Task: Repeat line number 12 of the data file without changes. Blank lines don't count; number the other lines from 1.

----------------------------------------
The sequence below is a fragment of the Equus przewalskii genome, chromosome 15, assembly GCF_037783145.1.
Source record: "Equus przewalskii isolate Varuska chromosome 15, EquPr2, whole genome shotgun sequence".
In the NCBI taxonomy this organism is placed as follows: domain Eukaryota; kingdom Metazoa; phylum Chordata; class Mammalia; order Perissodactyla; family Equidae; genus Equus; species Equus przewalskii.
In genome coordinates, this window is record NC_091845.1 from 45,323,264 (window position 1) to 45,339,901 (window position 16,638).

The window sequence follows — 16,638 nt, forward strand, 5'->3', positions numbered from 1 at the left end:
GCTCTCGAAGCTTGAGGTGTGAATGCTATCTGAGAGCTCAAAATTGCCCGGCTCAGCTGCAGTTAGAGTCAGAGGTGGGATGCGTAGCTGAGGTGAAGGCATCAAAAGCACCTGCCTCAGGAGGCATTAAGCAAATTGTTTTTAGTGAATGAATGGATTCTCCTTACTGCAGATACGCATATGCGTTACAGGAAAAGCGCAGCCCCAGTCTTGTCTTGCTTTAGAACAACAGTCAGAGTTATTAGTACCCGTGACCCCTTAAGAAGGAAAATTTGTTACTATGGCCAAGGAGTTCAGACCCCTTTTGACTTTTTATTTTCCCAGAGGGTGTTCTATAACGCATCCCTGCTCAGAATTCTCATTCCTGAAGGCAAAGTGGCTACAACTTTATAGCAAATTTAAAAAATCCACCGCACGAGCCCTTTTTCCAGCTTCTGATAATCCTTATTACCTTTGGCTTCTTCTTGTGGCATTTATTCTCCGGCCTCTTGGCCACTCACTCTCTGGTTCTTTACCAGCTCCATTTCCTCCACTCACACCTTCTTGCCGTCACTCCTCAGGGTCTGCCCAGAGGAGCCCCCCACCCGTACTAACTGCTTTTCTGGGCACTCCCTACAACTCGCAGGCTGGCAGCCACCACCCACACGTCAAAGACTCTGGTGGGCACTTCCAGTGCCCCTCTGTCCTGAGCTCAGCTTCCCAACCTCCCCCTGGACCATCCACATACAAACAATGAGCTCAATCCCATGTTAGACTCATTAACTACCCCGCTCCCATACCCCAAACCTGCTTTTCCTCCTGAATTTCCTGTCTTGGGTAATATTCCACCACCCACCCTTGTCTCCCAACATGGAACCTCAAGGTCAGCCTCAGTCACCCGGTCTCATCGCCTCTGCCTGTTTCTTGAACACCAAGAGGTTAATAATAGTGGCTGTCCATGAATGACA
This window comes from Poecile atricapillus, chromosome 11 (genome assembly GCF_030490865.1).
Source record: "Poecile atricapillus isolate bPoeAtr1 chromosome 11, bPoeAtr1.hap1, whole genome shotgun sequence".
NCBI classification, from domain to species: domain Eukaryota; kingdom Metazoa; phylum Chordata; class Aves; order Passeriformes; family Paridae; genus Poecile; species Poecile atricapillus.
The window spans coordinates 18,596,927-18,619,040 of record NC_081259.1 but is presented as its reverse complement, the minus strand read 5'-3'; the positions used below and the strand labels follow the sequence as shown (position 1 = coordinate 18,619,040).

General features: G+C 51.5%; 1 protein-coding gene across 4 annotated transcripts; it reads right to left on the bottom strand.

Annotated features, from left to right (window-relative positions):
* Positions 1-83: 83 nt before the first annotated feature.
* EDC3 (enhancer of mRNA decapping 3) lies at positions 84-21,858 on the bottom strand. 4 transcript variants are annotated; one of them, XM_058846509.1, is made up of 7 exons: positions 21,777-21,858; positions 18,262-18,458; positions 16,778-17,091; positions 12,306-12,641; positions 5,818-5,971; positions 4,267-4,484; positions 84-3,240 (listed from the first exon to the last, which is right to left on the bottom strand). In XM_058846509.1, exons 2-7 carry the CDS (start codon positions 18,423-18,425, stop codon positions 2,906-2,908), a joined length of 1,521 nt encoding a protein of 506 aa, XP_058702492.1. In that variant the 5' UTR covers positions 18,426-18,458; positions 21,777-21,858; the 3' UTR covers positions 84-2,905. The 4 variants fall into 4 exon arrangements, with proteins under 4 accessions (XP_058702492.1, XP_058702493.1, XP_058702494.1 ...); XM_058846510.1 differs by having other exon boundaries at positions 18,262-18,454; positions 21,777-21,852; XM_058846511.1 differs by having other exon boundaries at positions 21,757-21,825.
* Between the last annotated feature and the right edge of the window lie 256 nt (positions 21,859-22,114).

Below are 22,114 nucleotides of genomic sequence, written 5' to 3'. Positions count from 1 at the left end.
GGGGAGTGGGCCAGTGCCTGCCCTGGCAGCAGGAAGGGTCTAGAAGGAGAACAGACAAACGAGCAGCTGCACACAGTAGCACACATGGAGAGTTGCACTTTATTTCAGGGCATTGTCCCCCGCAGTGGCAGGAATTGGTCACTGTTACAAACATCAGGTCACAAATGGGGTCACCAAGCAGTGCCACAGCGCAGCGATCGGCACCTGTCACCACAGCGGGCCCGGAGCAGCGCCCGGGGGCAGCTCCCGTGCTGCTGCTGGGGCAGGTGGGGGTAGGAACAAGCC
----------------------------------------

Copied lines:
Annotated features, from left to right (window-relative positions):